Binge Drinking

Drinking enough in one sitting to cause blood alcohol content to hit 0.08 or higher is considered binge drinking. This pattern of alcohol consumption is risky because it can put a person at risk for injuries and assaults, substance use disorders, and long-term health problems. Binge drinking can even be fatal. Most people who binge drink are not alcoholics, but they are at risk for developing an alcohol use disorder. Changing unhealthy drinking patterns is important to do before this happens. Lifestyle changes and a conscious decision to drink less can help, but some people will need professional assistance cutting back.

Binge drinking is an unhealthy behavior associated with alcohol that essentially refers to drinking enough to get drunk. While the amount of alcohol that constitutes binge drinking varies depending on individuals, the serious potential consequences of this pattern of drinking are similar for anyone. It puts a person at risk for accidents, injuries, assaults, unintended pregnancies, alcohol use disorders, and long-term, chronic health problems.

The good news for people who want to make positive changes is that it is possible to curb this kind of drinking behavior, often without giving up alcohol entirely.

Making specific lifestyle changes can help change drinking habits, but it is important to see a professional in mental health or addiction to be screened for alcohol use disorder if these efforts don’t lead to real change. With guidance from an expert, a good treatment plan can be created to address each individual’s needs.

What Is Binge Drinking?


Binge drinking is a pattern of drinking that goes beyond light or moderate drinking. Moderate drinking is considered to be one drink per day for women and two per day for men. The definition of binge drinking, according to the National Institute on Alcohol Abuse and Alcoholism, is enough alcohol in a period of time to bring blood alcohol concentration (BAC) to 0.08 or above.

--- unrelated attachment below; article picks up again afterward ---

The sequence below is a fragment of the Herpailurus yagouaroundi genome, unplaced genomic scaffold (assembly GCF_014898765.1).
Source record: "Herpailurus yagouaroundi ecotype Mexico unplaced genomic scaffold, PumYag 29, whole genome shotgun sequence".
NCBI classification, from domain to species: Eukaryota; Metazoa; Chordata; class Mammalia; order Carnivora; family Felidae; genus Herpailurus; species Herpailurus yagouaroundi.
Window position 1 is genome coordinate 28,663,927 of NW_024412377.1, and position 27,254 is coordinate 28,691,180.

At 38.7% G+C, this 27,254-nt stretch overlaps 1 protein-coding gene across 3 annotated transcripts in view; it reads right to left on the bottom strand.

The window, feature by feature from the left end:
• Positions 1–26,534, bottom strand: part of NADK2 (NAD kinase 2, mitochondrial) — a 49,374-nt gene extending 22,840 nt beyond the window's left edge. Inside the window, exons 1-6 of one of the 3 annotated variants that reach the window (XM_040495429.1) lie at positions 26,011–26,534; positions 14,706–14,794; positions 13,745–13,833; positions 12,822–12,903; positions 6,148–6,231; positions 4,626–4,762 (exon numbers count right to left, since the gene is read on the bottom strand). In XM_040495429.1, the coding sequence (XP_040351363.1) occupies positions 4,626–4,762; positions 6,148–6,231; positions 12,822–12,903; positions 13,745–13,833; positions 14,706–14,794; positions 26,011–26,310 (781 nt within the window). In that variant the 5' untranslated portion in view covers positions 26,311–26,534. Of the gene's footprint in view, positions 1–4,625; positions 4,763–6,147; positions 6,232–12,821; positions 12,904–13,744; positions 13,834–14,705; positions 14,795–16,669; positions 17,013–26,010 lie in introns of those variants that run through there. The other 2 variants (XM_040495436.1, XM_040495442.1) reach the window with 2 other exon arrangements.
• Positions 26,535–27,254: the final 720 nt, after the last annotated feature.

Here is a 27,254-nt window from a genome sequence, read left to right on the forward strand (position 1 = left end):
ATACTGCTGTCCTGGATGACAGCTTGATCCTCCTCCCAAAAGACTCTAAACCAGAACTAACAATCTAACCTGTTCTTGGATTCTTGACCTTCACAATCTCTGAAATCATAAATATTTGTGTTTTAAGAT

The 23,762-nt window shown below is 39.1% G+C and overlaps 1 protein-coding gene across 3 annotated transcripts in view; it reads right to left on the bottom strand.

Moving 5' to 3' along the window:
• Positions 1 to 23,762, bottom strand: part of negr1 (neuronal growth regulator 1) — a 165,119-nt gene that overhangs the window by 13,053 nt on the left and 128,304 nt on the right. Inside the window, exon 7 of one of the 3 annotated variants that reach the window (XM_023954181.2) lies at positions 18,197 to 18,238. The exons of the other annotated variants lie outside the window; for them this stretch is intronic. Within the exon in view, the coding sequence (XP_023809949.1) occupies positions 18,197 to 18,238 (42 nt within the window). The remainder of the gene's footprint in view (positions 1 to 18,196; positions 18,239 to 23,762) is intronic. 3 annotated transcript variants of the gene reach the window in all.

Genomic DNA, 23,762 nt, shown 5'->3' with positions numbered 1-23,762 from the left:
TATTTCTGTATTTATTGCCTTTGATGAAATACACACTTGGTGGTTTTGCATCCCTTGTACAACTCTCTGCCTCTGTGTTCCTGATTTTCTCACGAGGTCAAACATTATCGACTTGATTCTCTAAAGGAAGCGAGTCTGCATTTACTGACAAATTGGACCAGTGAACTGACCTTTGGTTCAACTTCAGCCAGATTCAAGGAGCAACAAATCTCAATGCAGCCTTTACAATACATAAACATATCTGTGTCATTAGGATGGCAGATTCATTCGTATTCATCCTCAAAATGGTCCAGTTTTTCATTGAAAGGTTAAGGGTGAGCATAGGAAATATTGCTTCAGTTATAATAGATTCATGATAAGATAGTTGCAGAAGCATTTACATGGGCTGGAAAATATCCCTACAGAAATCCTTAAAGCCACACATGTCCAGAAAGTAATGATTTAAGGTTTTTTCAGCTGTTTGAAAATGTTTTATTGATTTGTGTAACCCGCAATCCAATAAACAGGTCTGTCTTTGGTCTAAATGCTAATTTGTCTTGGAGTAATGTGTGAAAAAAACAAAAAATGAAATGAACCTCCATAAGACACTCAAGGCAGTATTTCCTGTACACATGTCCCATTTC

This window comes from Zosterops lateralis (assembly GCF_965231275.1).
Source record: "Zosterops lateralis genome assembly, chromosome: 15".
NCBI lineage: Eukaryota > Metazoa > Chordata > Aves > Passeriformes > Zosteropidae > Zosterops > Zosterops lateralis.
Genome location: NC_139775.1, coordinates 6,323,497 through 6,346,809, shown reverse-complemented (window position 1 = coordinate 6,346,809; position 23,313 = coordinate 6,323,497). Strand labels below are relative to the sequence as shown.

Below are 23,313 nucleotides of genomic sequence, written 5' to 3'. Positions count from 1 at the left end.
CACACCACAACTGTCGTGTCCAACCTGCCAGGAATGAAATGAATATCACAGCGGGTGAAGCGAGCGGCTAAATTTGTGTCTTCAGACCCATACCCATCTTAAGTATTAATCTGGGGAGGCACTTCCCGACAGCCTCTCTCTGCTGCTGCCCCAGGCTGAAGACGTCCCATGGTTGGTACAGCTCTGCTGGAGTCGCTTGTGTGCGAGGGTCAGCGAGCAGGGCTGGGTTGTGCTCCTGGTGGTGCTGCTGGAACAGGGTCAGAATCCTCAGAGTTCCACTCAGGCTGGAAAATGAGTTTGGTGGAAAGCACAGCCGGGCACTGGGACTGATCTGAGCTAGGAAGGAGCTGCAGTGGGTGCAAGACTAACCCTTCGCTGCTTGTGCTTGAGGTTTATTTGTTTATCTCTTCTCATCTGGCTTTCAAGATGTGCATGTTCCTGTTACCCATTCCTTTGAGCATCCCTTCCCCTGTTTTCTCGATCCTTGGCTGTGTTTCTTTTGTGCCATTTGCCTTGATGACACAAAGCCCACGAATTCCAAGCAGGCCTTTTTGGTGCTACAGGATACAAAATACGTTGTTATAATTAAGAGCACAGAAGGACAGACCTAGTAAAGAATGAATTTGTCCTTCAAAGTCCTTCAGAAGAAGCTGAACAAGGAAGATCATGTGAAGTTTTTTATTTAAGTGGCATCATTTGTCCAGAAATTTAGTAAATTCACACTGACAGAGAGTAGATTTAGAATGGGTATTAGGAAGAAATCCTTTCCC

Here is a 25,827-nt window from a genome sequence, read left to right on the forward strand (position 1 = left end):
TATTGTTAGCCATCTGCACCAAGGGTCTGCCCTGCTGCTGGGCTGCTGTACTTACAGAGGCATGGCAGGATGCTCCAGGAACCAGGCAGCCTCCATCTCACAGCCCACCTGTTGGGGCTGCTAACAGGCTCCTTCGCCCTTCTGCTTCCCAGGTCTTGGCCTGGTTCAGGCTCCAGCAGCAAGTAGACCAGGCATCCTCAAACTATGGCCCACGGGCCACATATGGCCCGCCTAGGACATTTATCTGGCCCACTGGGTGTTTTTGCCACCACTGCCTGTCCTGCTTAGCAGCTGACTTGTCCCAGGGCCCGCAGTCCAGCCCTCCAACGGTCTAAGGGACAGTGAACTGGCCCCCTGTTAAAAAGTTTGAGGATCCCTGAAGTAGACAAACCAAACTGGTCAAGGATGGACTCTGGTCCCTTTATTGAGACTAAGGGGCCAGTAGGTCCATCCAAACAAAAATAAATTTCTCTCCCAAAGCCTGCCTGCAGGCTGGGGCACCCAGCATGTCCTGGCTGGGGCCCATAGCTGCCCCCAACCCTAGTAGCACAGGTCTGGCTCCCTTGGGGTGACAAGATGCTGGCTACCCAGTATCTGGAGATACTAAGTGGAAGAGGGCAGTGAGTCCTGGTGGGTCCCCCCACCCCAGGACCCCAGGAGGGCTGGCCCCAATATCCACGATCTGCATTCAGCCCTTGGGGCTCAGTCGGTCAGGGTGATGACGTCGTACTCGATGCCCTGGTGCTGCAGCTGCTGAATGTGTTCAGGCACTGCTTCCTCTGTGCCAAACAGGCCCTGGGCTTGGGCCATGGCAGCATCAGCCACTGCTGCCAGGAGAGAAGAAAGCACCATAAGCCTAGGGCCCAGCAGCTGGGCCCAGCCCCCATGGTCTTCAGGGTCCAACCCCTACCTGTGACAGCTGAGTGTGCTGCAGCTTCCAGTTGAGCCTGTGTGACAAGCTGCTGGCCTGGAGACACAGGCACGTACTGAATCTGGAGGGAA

There are several factors that determine how much alcohol will bring a person’s BAC to that level or higher, including gender, weight, overall health, metabolism, and what he or she has eaten. In general, though, binge drinking occurs when a man has five or more drinks and a woman four or more drinks in two hours. What counts as one drink is five ounces of wine, 12 ounces of beer, 1.5 ounces of liquor, or eight to nine ounces of malt liquor.

Hope is Just a Phone Call Away

866-922-1350

Binge Drinking Statistics


This heavy and excessive type of alcohol consumption is not uncommon in the U.S. Although there are some very serious potential consequences of drinking this way, most people who engage in binge drinking are not alcoholics and are not dependent on alcohol.

  • One out of six adults in the U.S. binge drinks an average of four times per month. They consume an average of seven drinks each time.
  • Most binge drinking is done by people between the ages of 18 and 34.